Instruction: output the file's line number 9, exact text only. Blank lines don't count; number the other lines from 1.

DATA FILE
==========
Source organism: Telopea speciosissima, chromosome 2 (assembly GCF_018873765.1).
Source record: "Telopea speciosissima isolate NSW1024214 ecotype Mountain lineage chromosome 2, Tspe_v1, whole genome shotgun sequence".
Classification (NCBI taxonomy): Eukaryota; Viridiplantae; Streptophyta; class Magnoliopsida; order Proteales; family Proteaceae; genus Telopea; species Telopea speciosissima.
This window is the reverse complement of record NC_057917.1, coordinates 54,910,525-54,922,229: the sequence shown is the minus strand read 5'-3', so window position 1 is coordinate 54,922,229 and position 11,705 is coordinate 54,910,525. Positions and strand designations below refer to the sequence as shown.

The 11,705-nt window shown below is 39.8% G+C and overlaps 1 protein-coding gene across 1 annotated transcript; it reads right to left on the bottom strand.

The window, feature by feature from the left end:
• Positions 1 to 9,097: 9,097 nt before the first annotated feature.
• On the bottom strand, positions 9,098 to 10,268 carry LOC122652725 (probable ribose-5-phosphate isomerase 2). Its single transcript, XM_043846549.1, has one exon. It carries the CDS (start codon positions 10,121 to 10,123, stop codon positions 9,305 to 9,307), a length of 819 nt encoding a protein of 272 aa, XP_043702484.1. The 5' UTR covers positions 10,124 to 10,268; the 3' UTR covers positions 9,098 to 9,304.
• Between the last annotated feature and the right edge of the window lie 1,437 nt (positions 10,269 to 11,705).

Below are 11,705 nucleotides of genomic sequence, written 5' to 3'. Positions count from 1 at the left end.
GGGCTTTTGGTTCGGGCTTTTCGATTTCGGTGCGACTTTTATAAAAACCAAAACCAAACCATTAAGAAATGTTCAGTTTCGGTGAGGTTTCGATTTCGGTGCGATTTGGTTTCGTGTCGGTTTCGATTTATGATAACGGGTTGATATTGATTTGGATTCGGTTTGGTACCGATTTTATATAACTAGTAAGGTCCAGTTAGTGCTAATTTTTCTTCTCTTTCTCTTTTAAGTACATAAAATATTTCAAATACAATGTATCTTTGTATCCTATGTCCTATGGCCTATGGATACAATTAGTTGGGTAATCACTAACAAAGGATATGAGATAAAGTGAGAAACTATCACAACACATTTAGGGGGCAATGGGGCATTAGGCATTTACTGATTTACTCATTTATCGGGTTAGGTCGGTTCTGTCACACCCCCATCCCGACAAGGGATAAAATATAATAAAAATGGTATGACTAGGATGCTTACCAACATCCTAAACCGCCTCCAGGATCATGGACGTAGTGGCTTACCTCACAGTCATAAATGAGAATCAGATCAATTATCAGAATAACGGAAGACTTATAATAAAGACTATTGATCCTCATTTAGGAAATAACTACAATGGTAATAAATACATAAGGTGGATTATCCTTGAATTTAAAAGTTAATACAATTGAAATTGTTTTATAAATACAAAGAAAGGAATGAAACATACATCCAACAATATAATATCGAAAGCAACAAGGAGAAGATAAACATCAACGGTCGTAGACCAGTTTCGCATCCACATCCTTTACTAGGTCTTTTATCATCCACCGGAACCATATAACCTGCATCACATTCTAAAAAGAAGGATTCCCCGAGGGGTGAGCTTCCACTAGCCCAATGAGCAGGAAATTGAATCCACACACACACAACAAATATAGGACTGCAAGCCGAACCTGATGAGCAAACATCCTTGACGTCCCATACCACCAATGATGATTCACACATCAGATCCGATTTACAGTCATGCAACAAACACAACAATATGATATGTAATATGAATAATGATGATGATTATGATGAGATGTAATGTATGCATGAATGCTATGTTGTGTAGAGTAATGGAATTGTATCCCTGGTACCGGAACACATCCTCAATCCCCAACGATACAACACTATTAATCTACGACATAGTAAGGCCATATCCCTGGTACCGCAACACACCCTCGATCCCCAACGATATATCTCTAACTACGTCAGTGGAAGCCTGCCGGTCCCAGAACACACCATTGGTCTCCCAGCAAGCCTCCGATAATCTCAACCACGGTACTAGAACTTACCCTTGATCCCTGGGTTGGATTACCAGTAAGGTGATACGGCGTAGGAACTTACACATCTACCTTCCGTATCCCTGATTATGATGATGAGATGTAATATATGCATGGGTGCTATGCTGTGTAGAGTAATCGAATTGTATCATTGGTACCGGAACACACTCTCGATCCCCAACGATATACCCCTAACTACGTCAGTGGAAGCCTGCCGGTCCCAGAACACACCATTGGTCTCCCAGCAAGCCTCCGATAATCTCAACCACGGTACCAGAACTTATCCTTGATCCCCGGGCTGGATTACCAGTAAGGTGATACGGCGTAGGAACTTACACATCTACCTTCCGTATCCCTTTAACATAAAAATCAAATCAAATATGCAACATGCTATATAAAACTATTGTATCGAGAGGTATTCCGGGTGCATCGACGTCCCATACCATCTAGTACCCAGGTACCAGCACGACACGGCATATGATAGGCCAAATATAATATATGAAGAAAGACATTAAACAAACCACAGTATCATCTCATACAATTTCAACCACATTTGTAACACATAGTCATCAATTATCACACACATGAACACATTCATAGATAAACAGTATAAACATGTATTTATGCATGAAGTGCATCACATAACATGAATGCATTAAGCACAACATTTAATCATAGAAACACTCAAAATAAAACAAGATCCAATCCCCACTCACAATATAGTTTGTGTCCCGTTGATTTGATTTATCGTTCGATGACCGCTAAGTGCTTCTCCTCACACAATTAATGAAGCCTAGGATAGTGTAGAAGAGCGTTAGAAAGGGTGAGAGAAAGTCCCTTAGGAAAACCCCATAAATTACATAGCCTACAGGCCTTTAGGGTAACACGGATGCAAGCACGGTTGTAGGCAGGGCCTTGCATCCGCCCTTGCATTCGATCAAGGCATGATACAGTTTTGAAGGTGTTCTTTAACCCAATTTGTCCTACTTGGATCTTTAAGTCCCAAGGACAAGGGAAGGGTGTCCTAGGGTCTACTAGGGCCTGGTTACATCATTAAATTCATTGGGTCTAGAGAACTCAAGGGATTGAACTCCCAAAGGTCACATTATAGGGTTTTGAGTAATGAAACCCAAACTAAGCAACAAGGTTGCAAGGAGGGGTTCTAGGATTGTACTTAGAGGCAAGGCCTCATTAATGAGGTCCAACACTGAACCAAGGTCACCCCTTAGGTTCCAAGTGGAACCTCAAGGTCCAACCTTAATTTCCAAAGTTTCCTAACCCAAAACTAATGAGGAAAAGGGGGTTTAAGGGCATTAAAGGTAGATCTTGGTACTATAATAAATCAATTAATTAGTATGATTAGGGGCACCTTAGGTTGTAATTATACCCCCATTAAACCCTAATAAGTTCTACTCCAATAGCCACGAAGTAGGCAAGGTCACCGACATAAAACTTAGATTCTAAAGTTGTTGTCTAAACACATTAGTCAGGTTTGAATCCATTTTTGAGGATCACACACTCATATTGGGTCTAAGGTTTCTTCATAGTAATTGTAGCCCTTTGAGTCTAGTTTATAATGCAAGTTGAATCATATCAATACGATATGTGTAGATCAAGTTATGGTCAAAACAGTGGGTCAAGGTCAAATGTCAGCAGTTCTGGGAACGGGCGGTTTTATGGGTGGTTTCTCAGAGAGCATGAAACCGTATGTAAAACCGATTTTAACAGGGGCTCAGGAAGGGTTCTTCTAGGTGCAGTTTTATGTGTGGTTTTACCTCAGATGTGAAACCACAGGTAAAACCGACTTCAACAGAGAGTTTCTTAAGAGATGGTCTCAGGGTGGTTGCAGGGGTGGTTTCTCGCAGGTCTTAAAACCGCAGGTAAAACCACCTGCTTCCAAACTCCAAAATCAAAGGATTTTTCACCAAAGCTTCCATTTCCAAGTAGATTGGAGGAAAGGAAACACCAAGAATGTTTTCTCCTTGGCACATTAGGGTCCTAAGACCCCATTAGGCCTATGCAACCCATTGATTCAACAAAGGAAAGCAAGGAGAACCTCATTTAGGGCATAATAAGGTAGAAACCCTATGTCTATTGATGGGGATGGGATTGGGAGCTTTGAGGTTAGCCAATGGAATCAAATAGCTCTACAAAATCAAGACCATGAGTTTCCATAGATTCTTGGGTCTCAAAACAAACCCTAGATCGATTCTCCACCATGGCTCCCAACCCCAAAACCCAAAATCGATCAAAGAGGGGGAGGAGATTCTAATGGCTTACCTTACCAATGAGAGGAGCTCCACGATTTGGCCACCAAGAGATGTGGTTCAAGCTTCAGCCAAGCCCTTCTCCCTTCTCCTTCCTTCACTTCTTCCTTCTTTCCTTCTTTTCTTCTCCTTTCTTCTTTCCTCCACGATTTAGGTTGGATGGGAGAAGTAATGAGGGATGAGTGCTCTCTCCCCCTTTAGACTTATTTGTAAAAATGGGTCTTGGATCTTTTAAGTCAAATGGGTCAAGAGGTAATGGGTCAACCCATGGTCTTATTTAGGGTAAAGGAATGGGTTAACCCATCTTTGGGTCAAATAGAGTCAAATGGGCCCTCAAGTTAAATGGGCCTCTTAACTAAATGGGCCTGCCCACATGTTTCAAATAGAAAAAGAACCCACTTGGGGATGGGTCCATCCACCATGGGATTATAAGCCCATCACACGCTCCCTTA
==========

• Between the last annotated feature and the right edge of the window lie 1,437 nt (positions 10,269 to 11,705).